If you use a desktop email client like Outlook, Thunderbird, or even Windows Mail, you're probably not getting as much spam-fighting power—especially with POP3 email accounts. Stick SPAMfigher on the system—it works directly with Microsoft to make it as tough against spam as possible. (The Windows version is totally free for home use; the Mac version is only free for 10 days.)
From the 1950s up until the early 1970s, it was normal for computer users to have the software freedoms associated with free software, which was typically public domain software. Software was commonly shared by individuals who used computers and by hardware manufacturers who welcomed the fact that people were making software that made their hardware useful. Organizations of users and suppliers, for example, SHARE, were formed to facilitate exchange of software. As software was often written in an interpreted language such as BASIC, the source code was distributed to use these programs. Software was also shared and distributed as printed source code (Type-in program) in computer magazines (like Creative Computing, SoftSide, Compute!, Byte etc) and books, like the bestseller BASIC Computer Games. By the early 1970s, the picture changed: software costs were dramatically increasing, a growing software industry was competing with the hardware manufacturer's bundled software products (free in that the cost was included in the hardware cost), leased machines required software support while providing no revenue for software, and some customers able to better meet their own needs did not want the costs of "free" software bundled with hardware product costs. In United States vs. IBM, filed January 17, 1969, the government charged that bundled software was anti-competitive. While some software might always be free, there would henceforth be a growing amount of software produced primarily for sale. In the 1970s and early 1980s, the software industry began using technical measures (such as only distributing binary copies of computer programs) to prevent computer users from being able to study or adapt the software applications as they saw fit. In 1980, copyright law was extended to computer programs.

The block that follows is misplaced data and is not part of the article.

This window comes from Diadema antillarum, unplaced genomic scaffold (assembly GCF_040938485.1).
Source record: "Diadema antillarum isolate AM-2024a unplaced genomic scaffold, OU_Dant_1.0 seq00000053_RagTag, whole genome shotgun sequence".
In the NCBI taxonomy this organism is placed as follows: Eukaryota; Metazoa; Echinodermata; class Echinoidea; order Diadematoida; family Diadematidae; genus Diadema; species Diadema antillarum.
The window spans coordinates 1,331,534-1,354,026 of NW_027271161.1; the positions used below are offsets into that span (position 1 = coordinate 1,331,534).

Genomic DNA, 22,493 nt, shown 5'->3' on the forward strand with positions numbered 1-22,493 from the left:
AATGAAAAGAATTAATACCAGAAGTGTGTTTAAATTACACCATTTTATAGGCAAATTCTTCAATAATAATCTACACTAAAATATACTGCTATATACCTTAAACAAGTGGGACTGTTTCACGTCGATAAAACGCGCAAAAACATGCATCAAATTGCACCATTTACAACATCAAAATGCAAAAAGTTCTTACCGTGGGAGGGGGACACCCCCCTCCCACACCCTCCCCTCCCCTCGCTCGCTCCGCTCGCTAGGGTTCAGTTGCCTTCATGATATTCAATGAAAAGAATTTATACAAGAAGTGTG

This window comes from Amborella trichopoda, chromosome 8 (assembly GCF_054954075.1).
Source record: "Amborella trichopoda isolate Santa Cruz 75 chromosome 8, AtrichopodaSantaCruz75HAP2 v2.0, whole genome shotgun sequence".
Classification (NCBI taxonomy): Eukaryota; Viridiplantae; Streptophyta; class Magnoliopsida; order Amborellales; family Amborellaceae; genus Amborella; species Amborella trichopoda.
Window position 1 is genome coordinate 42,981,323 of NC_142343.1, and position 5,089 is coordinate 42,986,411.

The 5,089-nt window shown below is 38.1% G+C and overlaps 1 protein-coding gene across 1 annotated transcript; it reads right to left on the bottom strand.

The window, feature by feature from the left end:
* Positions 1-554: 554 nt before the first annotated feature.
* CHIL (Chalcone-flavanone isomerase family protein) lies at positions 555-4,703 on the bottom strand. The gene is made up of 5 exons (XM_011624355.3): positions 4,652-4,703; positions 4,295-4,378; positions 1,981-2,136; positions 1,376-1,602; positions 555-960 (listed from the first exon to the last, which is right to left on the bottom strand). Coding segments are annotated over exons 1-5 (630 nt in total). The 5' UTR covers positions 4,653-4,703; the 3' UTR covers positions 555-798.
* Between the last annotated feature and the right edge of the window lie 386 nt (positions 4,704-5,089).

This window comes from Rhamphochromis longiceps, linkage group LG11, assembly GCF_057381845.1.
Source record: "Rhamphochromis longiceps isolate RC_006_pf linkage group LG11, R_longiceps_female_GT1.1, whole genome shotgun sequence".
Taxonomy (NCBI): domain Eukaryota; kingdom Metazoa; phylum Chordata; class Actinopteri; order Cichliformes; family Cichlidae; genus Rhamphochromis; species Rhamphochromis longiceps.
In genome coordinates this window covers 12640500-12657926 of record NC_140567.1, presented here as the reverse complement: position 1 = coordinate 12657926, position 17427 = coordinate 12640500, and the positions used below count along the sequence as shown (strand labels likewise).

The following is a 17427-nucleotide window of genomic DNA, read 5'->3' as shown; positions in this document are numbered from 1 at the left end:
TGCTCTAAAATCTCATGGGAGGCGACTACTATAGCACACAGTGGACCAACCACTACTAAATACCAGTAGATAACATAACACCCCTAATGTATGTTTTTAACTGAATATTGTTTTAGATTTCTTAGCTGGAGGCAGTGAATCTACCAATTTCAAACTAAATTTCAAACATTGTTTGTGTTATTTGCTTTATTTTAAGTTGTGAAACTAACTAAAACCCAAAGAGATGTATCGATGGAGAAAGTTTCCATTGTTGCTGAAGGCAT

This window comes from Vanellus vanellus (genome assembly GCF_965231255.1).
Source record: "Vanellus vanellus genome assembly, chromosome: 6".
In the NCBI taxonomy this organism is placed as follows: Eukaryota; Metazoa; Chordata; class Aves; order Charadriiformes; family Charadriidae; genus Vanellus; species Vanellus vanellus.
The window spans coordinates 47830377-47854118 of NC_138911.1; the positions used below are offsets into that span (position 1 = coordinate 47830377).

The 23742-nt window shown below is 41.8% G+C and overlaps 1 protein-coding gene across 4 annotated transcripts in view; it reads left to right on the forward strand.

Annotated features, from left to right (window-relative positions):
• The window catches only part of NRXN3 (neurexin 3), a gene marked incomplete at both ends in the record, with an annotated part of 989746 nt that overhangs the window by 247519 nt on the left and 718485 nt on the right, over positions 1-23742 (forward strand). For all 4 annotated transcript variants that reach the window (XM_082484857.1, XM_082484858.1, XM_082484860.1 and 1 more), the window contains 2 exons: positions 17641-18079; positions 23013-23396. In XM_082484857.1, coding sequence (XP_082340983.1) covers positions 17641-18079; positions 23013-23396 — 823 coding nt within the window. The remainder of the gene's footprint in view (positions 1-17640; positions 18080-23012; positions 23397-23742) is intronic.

I wholeheartedly agree with #2!! I never realized how much of an impact dirty carpets could have on the work place. My company recently switched to professionals who specialize in commercial dry carpet cleaning and it has made such an impact on the environment we work in. Definitely something to look into! They have some awesome information on their site. https://www.chemdrysantaclaritavalley.com/commercial-carpet-cleaning/
The first of a few Piriform programs on this list, CCleaner—the first C is for Crap!—is one of the best, and pretty much essential for keeping a system going. What it does is simple: it cleans up extraneous files to keep a system running better. Get it and run it, regularly. It'll even delete some apps you didn't think you could get rid of—like those provided in Windows 10, whether you wanted them or not.
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